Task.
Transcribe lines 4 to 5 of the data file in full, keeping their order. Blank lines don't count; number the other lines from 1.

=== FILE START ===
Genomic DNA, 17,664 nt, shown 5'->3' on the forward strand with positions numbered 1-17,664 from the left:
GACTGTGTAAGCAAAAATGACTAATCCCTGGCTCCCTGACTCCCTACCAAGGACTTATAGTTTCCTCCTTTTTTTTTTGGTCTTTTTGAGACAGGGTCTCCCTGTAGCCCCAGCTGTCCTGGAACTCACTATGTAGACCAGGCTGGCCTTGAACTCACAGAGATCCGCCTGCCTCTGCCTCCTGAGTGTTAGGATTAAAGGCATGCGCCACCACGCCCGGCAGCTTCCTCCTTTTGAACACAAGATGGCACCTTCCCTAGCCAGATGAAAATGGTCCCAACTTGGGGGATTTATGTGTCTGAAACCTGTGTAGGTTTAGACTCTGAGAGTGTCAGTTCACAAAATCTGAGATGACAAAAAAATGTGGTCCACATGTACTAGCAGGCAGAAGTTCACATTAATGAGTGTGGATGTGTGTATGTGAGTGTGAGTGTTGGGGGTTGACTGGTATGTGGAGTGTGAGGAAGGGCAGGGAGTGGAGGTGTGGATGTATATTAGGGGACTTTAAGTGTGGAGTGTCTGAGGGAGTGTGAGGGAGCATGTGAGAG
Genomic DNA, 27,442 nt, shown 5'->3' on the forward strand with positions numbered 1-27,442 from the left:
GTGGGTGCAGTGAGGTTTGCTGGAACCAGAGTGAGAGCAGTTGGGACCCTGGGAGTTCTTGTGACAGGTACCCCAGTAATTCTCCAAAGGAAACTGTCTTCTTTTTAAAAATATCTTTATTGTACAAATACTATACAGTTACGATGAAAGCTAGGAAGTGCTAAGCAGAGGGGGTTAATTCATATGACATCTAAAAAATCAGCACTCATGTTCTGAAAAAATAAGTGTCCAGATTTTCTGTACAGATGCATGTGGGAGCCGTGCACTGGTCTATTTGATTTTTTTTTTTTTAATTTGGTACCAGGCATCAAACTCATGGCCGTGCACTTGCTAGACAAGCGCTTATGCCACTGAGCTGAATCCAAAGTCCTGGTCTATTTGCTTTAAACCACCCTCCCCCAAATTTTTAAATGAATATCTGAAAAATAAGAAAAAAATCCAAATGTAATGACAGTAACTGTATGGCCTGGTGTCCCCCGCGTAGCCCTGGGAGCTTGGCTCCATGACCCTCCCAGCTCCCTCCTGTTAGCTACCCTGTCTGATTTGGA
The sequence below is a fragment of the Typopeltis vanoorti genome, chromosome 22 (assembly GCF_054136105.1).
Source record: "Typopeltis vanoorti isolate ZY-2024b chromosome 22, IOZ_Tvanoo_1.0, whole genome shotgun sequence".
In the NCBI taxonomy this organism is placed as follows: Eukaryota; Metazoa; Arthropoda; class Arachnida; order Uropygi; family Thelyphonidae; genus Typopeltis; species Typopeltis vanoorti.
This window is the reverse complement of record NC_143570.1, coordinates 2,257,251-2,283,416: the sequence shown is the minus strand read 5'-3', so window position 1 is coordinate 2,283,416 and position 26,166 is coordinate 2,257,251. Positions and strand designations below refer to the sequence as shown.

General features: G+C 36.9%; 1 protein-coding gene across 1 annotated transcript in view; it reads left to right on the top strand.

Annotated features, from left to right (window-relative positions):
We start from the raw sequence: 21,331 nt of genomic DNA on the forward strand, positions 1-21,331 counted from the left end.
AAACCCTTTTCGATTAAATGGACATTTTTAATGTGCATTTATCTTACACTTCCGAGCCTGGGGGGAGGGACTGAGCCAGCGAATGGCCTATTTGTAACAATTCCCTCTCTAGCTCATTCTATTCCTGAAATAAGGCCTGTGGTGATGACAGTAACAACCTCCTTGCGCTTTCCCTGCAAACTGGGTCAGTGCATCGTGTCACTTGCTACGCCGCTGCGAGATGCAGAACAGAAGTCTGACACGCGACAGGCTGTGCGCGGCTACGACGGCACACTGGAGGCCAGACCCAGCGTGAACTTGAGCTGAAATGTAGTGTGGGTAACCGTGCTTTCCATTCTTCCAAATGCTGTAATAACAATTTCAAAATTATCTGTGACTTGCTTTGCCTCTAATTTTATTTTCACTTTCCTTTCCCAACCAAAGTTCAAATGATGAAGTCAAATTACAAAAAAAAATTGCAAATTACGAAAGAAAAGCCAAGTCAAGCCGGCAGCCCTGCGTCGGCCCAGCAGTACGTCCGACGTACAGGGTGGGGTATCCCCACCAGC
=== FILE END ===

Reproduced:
GTGGGTGCAGTGAGGTTTGCTGGAACCAGAGTGAGAGCAGTTGGGACCCTGGGAGTTCTTGTGACAGGTACCCCAGTAATTCTCCAAAGGAAACTGTCTTCTTTTTAAAAATATCTTTATTGTACAAATACTATACAGTTACGATGAAAGCTAGGAAGTGCTAAGCAGAGGGGGTTAATTCATATGACATCTAAAAAATCAGCACTCATGTTCTGAAAAAATAAGTGTCCAGATTTTCTGTACAGATGCATGTGGGAGCCGTGCACTGGTCTATTTGATTTTTTTTTTTTTAATTTGGTACCAGGCATCAAACTCATGGCCGTGCACTTGCTAGACAAGCGCTTATGCCACTGAGCTGAATCCAAAGTCCTGGTCTATTTGCTTTAAACCACCCTCCCCCAAATTTTTAAATGAATATCTGAAAAATAAGAAAAAAATCCAAATGTAATGACAGTAACTGTATGGCCTGGTGTCCCCCGCGTAGCCCTGGGAGCTTGGCTCCATGACCCTCCCAGCTCCCTCCTGTTAGCTACCCTGTCTGATTTGGA
The sequence below is a fragment of the Typopeltis vanoorti genome, chromosome 22 (assembly GCF_054136105.1).